By Zoe Smith, UCF College Student
Part 2 of 3: A college student’s perspective for surviving and thriving!
Hello again! It’s Zoe from UCF, back for Part 2, how to eat well as a college student! If you missed part 1, follow this link and check out my tips for staying emotionally healthy and relatively sane in college. Otherwise, keep reading as I share my insight for maintaining–and improving–your emotional, physical, and nutritional needs so that during your first year, the “freshman 15” is the last thing you’re worried about!
‘Aight! I got a question for you. What’s more important than all of the projects and work you produce in college? It’s the produce you are putting inside your body!
Good Eating Habits
According to Best Colleges, “A steady diet of pizza and cheeseburgers can lead to more than just a few extra pounds: poor eating is also associated with lower grades, susceptibility to illness, and increased fatigue. Other side effects include a higher risk of depression, anxiety, irritability, difficulty concentrating, menstrual problems, and sleep disturbances.”
And we know this! Allied Academies conducted a study that showed college students KNOW about processed foods, additives, and how bad soda and fast food are for their health. We don’t need more education on what foods are good and what foods are bad for us. What we need is accessibility to healthy options.
The Difficulty of Making Healthy Choices
The problem college students face when it comes to good nutrition is limited funds and limited time. Yes, healthy options are out there but they oftentimes aren’t accessible. It’s difficult to have a healthy and nutritious diet when you are dependent on a variety of factors such as:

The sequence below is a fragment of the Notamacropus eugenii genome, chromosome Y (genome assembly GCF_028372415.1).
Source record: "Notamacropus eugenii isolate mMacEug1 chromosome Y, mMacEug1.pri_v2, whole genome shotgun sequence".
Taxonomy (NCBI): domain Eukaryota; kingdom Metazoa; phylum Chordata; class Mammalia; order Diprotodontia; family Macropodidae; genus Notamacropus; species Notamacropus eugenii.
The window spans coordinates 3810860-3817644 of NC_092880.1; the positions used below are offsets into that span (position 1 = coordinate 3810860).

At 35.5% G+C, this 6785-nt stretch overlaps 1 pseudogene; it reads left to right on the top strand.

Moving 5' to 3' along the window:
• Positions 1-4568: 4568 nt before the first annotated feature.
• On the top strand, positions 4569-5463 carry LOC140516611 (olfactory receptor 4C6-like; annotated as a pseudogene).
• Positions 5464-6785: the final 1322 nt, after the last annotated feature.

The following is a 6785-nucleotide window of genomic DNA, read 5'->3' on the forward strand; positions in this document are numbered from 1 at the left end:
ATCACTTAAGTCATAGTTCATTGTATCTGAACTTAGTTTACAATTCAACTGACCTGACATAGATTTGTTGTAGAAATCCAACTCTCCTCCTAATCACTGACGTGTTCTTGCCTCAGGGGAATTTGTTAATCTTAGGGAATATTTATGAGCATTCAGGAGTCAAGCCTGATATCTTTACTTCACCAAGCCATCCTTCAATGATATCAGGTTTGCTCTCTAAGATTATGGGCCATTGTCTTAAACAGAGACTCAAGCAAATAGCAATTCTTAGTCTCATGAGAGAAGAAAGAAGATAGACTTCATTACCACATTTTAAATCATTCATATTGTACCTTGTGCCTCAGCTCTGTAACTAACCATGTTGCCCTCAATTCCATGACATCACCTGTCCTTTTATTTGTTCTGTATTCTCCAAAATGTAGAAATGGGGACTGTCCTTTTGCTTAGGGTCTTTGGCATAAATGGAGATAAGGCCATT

- Relying on public transportation to get to the store
- Living paycheck to paycheck
- Having a hectic class or work schedule
- Having access to a kitchen, stove, microwave, or mini fridge
You’ve Got More Options Than You Know
So what got me through my first year of college? These were my tried and trues:
- PB&J roll ups with flour tortilla
- Those tuna salad lunch kits.
- Whatever fruit is on sale at your grocery store. It’s usually in season and will taste the best.
- A bag of salad greens, or an already made salad. The premade salad will be more expensive, but if it’s the difference between the food going bad or not, buy the kit.
- One big $5 canister of old-fashioned rolled oats is breakfast for a month.
- For more snack and meal ideas on the cheap check out this site.
Start to see your choices as opportunity vs. cost situations. Sure, one thing might be cheaper than another in terms of DOLLARS but what is that meal option going to cost you in terms of your TIME to prep it, the space available in your fridge, and will it expire before you can finish it?
My final piece of advice… You’re in college. Eating out tends to not only be an easy choice, but a social choice. Lots of people enjoy grabbing a meal together as a way to bond and hang out outside of classes. You don’t have to turn down your friends all the time if money is tight or you’re trying to eat well. Just get a drink or a small appetizer–or split a meal with one of your friends! And if you want a real cash-money move, learn how to make a few recipes and host your friends, or throw a pot luck and have them bring food to you instead of going out! See you round! ~ Zoe
About the Author
Zoe Smith is a UCF student studying International and Global Studies and Nonprofit Management. She is entering her fourth year at the University this fall and has formerly served as a peer health advocate through UCF’s Wellness and Health Promotion Services in addition to interning with the Healthy West Orange team this past summer.